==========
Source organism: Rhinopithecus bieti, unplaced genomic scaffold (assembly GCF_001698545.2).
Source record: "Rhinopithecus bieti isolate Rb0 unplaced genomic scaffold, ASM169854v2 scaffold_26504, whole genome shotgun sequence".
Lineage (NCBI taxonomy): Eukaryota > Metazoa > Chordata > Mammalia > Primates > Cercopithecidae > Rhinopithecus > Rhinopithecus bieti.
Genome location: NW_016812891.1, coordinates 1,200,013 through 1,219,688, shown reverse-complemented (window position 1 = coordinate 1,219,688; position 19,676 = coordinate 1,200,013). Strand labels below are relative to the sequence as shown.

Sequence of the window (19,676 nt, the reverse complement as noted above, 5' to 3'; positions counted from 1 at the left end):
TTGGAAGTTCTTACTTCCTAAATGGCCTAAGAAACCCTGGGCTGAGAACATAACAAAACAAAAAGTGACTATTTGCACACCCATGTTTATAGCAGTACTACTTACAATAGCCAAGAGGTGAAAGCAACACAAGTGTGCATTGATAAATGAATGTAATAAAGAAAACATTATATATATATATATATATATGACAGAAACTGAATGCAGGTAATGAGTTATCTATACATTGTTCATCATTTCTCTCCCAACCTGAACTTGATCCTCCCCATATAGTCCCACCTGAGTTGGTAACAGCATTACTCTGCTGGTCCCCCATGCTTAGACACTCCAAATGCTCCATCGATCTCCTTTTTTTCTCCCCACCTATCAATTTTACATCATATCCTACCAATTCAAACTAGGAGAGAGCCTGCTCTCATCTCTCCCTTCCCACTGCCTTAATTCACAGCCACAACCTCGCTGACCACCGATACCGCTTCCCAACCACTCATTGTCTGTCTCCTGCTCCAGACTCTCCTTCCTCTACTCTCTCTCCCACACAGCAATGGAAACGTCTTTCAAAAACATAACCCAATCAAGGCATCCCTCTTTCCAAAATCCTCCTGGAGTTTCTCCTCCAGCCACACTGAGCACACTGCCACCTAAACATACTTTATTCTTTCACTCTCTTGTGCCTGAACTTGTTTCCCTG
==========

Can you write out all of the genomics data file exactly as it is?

Source organism: Rhinopithecus bieti, unplaced genomic scaffold (assembly GCF_001698545.2).
Source record: "Rhinopithecus bieti isolate Rb0 unplaced genomic scaffold, ASM169854v2 scaffold_26504, whole genome shotgun sequence".
Lineage (NCBI taxonomy): Eukaryota > Metazoa > Chordata > Mammalia > Primates > Cercopithecidae > Rhinopithecus > Rhinopithecus bieti.
Genome location: NW_016812891.1, coordinates 1,200,013 through 1,219,688, shown reverse-complemented (window position 1 = coordinate 1,219,688; position 19,676 = coordinate 1,200,013). Strand labels below are relative to the sequence as shown.

Sequence of the window (19,676 nt, the reverse complement as noted above, 5' to 3'; positions counted from 1 at the left end):
TTGGAAGTTCTTACTTCCTAAATGGCCTAAGAAACCCTGGGCTGAGAACATAACAAAACAAAAAGTGACTATTTGCACACCCATGTTTATAGCAGTACTACTTACAATAGCCAAGAGGTGAAAGCAACACAAGTGTGCATTGATAAATGAATGTAATAAAGAAAACATTATATATATATATATATATATGACAGAAACTGAATGCAGGTAATGAGTTATCTATACATTGTTCATCATTTCTCTCCCAACCTGAACTTGATCCTCCCCATATAGTCCCACCTGAGTTGGTAACAGCATTACTCTGCTGGTCCCCCATGCTTAGACACTCCAAATGCTCCATCGATCTCCTTTTTTTCTCCCCACCTATCAATTTTACATCATATCCTACCAATTCAAACTAGGAGAGAGCCTGCTCTCATCTCTCCCTTCCCACTGCCTTAATTCACAGCCACAACCTCGCTGACCACCGATACCGCTTCCCAACCACTCATTGTCTGTCTCCTGCTCCAGACTCTCCTTCCTCTACTCTCTCTCCCACACAGCAATGGAAACGTCTTTCAAAAACATAACCCAATCAAGGCATCCCTCTTTCCAAAATCCTCCTGGAGTTTCTCCTCCAGCCACACTGAGCACACTGCCACCTAAACATACTTTATTCTTTCACTCTCTTGTGCCTGAACTTGTTTCCCTG